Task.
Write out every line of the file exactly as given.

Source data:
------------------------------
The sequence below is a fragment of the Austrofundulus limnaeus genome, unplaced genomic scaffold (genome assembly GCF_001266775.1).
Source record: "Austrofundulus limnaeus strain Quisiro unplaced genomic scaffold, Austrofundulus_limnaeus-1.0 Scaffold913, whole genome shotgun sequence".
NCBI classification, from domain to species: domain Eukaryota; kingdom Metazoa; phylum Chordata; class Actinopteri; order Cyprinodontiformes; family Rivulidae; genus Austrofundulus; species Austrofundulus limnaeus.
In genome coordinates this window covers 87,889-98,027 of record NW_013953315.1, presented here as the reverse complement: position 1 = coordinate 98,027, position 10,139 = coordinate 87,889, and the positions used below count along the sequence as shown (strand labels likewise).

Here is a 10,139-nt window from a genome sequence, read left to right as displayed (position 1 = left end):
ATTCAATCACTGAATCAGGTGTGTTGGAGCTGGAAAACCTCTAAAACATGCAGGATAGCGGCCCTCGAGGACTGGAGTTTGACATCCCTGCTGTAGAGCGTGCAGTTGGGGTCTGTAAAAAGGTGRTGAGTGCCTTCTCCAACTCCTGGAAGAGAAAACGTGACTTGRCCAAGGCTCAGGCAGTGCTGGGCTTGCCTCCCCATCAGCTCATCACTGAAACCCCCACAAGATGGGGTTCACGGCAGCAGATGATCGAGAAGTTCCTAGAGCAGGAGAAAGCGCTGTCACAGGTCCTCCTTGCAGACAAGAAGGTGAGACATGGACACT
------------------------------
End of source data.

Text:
The sequence below is a fragment of the Austrofundulus limnaeus genome, unplaced genomic scaffold (genome assembly GCF_001266775.1).
Source record: "Austrofundulus limnaeus strain Quisiro unplaced genomic scaffold, Austrofundulus_limnaeus-1.0 Scaffold913, whole genome shotgun sequence".
NCBI classification, from domain to species: domain Eukaryota; kingdom Metazoa; phylum Chordata; class Actinopteri; order Cyprinodontiformes; family Rivulidae; genus Austrofundulus; species Austrofundulus limnaeus.
In genome coordinates this window covers 87,889-98,027 of record NW_013953315.1, presented here as the reverse complement: position 1 = coordinate 98,027, position 10,139 = coordinate 87,889, and the positions used below count along the sequence as shown (strand labels likewise).

Here is a 10,139-nt window from a genome sequence, read left to right as displayed (position 1 = left end):
ATTCAATCACTGAATCAGGTGTGTTGGAGCTGGAAAACCTCTAAAACATGCAGGATAGCGGCCCTCGAGGACTGGAGTTTGACATCCCTGCTGTAGAGCGTGCAGTTGGGGTCTGTAAAAAGGTGRTGAGTGCCTTCTCCAACTCCTGGAAGAGAAAACGTGACTTGRCCAAGGCTCAGGCAGTGCTGGGCTTGCCTCCCCATCAGCTCATCACTGAAACCCCCACAAGATGGGGTTCACGGCAGCAGATGATCGAGAAGTTCCTAGAGCAGGAGAAAGCGCTGTCACAGGTCCTCCTTGCAGACAAGAAGGTGAGACATGGACACT